I saw Phil Hoffman three times up close in 2000. The first time from the third row when he and John C. Reilly took on Sam Shepard’s True West in top form at NYC’s Circle in the Square. The second was from a dinner table at Atlantic Theater’s 15th Anniversary gala at the Crystal Pavilion when he, John C. Reilly and Heavy D performed a deeply moving and highly memorable scene from Eve Ensler’s The Vagina Monologues. The third was as I stepped out to cross 8th Avenue, gaze cast downtown for traffic. He whooshed past me on his bicycle, cruising the wrong way on a one-way street, grazing my arm with his forceful body. “Hey! Watch it, Phil!” I yelled. “Sorrrrry!” he called back over his shoulder. He was a part of the theatre scene in New York, my scene, too. I never knew him, except peripherally.
It’s part of the grieving process to try and make sense of what seems to be a senseless death. The internet is electric with such graspings right now — fans and haters alike both trying to fit Phil’s death by heroin overdose into a nice little box.
The classic head shaker is that Phil was one of them tortured artists. This one always pisses me off even though, technically, it is most likely true. He was tortured and he was an artist. But the mass assumption that one necessarily follows the other, and the inevitable conclusion that one cannot even be a creative artist without being tortured in some way flies in the face of multitudes of artists working hard to create balance in their lives every day. One friend posted that possibly, Phil’s “art provided a release from his darkness.” I responded with this:
I would go further and say that art is not a release from darkness, but does offer the artist, (and in this case, the addict), a catharsis that resembles a release from darkness. A temporary respite. Perhaps even some perspective. But it is NOT freedom.
In my opinion, the greatest service one can do for one’s own art (and one’s own life, for that matter) is to work on oneself constantly with professionals of mind-body-spirit. It’s the job of each of us, and greatest challenge in life, to be honest with ourselves about the healing work we ALL of us need to do to unlearn destructive patterns given us along the way by individuals — mostly well-meaning, loving or not, but most definitely human beings. The coping strategies my parents are probably not going to work in my life. Period.
I just need to learn to trust that part of me that KNOWS something needs working out. To not judge myself for recognizing it, but to embrace the discovery. And to take the steps toward healing. Making the call. Asking the questions. DOING THE WORK.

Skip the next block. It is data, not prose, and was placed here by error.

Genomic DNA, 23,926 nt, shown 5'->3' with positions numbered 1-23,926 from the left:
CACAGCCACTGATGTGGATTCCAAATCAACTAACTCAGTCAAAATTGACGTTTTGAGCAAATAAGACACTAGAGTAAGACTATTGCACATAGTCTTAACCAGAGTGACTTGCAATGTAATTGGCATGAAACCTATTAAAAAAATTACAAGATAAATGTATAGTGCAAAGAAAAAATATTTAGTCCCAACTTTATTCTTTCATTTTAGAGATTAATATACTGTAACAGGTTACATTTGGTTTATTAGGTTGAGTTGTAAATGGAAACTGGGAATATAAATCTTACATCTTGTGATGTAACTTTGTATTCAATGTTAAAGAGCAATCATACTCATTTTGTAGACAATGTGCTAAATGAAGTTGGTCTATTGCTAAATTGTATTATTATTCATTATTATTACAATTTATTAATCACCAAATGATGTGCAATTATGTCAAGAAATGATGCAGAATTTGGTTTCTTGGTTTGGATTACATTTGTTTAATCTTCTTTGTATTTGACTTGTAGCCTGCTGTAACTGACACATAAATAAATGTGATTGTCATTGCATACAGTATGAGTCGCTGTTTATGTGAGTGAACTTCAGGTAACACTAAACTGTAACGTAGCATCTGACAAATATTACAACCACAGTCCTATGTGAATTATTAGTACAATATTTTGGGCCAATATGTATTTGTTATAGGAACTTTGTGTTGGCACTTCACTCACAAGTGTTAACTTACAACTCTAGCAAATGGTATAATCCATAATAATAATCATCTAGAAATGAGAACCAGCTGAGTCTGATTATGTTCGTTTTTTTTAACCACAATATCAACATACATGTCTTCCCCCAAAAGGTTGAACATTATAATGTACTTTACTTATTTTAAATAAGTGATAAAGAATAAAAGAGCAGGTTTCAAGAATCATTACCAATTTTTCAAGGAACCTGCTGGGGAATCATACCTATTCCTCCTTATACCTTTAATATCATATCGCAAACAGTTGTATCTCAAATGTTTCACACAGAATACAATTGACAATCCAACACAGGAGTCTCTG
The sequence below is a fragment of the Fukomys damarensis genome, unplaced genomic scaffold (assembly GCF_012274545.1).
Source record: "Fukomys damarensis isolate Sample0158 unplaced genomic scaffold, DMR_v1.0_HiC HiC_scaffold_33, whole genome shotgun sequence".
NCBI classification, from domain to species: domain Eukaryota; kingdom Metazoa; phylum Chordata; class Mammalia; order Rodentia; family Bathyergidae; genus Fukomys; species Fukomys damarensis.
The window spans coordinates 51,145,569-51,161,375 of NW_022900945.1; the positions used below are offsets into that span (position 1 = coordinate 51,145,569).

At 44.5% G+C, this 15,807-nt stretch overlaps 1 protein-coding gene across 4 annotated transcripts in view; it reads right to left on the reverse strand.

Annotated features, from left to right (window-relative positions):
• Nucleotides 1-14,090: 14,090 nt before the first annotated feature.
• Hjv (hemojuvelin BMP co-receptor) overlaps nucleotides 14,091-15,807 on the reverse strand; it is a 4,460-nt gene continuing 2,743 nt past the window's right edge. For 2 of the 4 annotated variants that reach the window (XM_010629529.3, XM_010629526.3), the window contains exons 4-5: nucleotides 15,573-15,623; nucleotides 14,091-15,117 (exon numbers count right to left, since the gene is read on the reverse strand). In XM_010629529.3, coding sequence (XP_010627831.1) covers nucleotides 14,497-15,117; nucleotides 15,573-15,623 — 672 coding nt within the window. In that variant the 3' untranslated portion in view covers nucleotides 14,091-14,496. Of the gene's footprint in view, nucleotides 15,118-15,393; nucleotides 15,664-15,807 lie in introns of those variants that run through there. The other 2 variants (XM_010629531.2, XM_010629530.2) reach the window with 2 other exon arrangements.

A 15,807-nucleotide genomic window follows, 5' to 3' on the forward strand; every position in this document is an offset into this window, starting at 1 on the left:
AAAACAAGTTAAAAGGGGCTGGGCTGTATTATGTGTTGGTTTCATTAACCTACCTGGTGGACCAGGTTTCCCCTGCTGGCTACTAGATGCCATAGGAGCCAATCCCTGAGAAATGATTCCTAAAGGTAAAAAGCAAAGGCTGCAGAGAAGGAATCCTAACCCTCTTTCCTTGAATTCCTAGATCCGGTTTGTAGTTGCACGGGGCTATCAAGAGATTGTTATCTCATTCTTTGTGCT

The very very best artist, though not without his or her very unique humanness, is able to create from a blank slate, drawing from all the colors of his or her past, wholeheartedly diving into all them, coming back, when it’s done, to a delicious equanimity.
Another asked himself in his post if he was angry that he died of an overdose, then answered, “Yes, I wish it weren’t so but he was a fallible human.” He was also a human being we didn’t know. At all. Aside from his forceful body of work. But those who were close to him, and that worked with him, knew his fallibility.
Todd Leopold, CNN, in “The Philip Seymour Hoffman we didn’t know,” wrote:
In an appreciation, New York magazine film critic David Edelstein recalled how Hoffman seemed to revel in the unpleasant aspects of his characters, something Edelstein noticed in 2005’s “Capote.” Hoffman apparently fought director Miller — a friend, mind you — to make Truman Capote more difficult, not less.
“Ever since then, I’ve been conscious of how much he went out of his way to make his characters unbenign,” wrote Edelstein. “It was central to his power as an actor, though I wonder if at times he didn’t confuse self-hatred for integrity.”
Addiction increasingly adds an element of dramatic tension to every interaction in an addict’s life. The addict slowly burns the bridges between themselves and every other human being who sees their potential, maintaining only the bridge between themselves and their beloved fix.
Another poster wrote, “The majority of us can go through a partying phase and then grow up, settle down, and put down the sauce.”
The complexity of addiction, and the way it changes the brain, is something those outside of addiction forget and everyone slowly exiting the addict’s life remember all too well and fight futilely against.
The Addicted Brain, July 2004 Harvard Mental Health Letter
In nature, rewards usually come only with effort and after a delay. Addictive drugs provide a shortcut. Each in its own way sets in motion a biological process that results in flooding the nucleus accumbens with dopamine. The pleasure is not serving survival or reproduction, and evolution has not provided our brains with an easy way to withstand the onslaught. In a person who becomes addicted through repeated use of a drug, overwhelmed receptor cells call for a shutdown. The natural capacity to produce dopamine in the reward system is reduced, while the need persists and the drug seems to be the only way to fulfill it. The brain is losing its access to other, less immediate and powerful sources of reward. Addicts may require constantly higher doses and a quicker passage into the brain. It’s as though the normal machinery of motivation is no longer functioning; they want the drug even when it no longer gives pleasure.
Addiction takes the spotlight. Once again.